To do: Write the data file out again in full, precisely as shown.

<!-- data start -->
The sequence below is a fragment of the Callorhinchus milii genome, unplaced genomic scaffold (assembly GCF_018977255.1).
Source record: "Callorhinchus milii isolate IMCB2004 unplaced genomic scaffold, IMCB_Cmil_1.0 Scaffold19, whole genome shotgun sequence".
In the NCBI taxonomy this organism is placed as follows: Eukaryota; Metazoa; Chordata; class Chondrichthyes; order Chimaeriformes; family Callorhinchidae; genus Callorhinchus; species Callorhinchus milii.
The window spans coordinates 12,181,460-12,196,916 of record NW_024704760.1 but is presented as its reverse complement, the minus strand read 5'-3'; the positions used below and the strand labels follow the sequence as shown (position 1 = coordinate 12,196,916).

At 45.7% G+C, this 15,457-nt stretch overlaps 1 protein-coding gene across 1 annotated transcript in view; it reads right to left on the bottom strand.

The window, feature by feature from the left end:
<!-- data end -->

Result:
The sequence below is a fragment of the Callorhinchus milii genome, unplaced genomic scaffold (assembly GCF_018977255.1).
Source record: "Callorhinchus milii isolate IMCB2004 unplaced genomic scaffold, IMCB_Cmil_1.0 Scaffold19, whole genome shotgun sequence".
In the NCBI taxonomy this organism is placed as follows: Eukaryota; Metazoa; Chordata; class Chondrichthyes; order Chimaeriformes; family Callorhinchidae; genus Callorhinchus; species Callorhinchus milii.
The window spans coordinates 12,181,460-12,196,916 of record NW_024704760.1 but is presented as its reverse complement, the minus strand read 5'-3'; the positions used below and the strand labels follow the sequence as shown (position 1 = coordinate 12,196,916).

At 45.7% G+C, this 15,457-nt stretch overlaps 1 protein-coding gene across 1 annotated transcript in view; it reads right to left on the bottom strand.

The window, feature by feature from the left end: